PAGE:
The zoo’s on the loose in ”Zootopia,” the newest Disney animated film released on March 4. The story follows police officer bunny Judy Hopps (Ginnifer Goodwin) as she investigates the disappearances of several mammals in the animal run metropolis Zootopia with her fox friend Nick Wilde (Jason Bateman). Within the main story of the investigation, “Zootopia” explores the relationship between Hopps and Wilde and the prejudice and stereotypes that are placed upon them and the animals living in the city.
The film mainly takes place in two settings — Hopps’ hometown of Bunnyborrow and the many environments of Zootopia. The settings in Zootopia were one of the best parts of the movie. Only in a town devoted to the coexistence of animals could animators create a city with sections like Tundratown next to Sahara Square and a Rainforest District a car ride away. The different boroughs of Zootopia are excellently designed, especially the town center, Savannah Central with its many buildings and large, dense population and the Rainforest District with all the detailed plant life present.
One of the biggest themes of the film deals with the prejudice that is found throughout the city of Zootopia. This is exhibited through the underlying mistrust of predators by prey and vice versa. This prejudice even infects the friendship between Hopps and Wilde at one point in the movie. The city’s prejudice comes to a head when the predators (who are outnumbered 10 to 1 by prey) start to be discriminated against by the prey majority.
The best jokes in the movie were the references made to popular culture and all the puns that were made of contemporary companies. Two of the easiest-to-catch references were the Mr. Big the Godfather-like crime boss shrew and the DMV (Department of Mammal Vehicles in the film) run entirely by the sloths. Even though the Mr. Bigs-Godfather sloth-DMV references would go over the younger children’s heads, the older viewers will understand. The company puns that I thought were the funniest were Zuber and Hoof Locker, Uber and Foot Locker respectively.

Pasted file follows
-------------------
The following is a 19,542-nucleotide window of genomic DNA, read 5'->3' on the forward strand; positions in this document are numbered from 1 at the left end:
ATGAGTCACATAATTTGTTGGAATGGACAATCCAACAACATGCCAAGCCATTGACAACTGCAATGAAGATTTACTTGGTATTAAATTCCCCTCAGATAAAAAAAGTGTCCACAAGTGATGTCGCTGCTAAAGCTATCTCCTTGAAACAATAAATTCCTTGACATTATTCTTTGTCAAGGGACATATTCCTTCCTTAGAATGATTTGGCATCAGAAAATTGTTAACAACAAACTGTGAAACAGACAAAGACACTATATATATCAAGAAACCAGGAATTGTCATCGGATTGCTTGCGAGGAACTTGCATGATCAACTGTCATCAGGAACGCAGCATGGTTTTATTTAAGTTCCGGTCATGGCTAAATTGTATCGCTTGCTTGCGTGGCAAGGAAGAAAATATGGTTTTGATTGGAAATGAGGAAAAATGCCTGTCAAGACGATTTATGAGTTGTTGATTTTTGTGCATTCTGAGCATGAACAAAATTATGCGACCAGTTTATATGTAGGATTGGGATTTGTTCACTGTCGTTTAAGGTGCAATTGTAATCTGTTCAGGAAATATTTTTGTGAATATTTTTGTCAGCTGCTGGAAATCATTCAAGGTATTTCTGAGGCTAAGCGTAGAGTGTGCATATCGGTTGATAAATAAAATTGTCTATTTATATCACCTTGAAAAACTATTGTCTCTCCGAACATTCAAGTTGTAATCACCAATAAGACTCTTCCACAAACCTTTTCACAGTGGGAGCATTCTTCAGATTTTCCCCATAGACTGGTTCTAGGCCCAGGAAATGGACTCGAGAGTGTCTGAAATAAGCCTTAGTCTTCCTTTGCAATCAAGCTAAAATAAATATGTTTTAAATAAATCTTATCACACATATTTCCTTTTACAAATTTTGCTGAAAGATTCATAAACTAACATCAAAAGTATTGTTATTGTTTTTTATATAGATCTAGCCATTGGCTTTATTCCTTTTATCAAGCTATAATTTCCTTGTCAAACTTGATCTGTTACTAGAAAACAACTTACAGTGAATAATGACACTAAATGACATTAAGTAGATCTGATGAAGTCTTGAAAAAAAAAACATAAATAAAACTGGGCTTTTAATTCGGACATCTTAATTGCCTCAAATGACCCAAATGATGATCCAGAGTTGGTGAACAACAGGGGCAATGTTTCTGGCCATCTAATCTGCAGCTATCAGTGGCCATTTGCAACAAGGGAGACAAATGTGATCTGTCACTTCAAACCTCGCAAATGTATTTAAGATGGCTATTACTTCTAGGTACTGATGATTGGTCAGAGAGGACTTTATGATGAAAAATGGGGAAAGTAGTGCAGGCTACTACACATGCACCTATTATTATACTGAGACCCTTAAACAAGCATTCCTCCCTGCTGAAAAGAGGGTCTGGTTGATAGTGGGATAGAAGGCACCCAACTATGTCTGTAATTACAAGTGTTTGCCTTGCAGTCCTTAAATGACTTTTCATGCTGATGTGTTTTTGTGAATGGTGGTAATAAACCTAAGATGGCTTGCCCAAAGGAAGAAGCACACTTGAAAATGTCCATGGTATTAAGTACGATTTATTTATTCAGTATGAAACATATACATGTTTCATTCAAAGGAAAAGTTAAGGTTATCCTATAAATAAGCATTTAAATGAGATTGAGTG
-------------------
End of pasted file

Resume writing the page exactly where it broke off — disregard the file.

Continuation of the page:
There were a few allusions in the form of jokes to Disney’s previous movies. The pirated DVD sales weasel was named Duke Weaselton, ala “Frozen’s” Duke of Weselton voiced by the same actor, Alan Tudyk. It was a nice nod to those who have seen both movies. Some of the DVDs that he sold included Pig Hero 6 (“Big Hero 6”) and Wreck-It Rhino (“Wreck-It Ralph”).
The film was a good balance of a buddy cop movie, serious cop drama and dealing with issues of prejudice and stereotyping. “Zootopia” appeals to older and younger generations alike with its sophisticated handling of topics like prejudice and stereotypes with the comedy sprinkled throughout.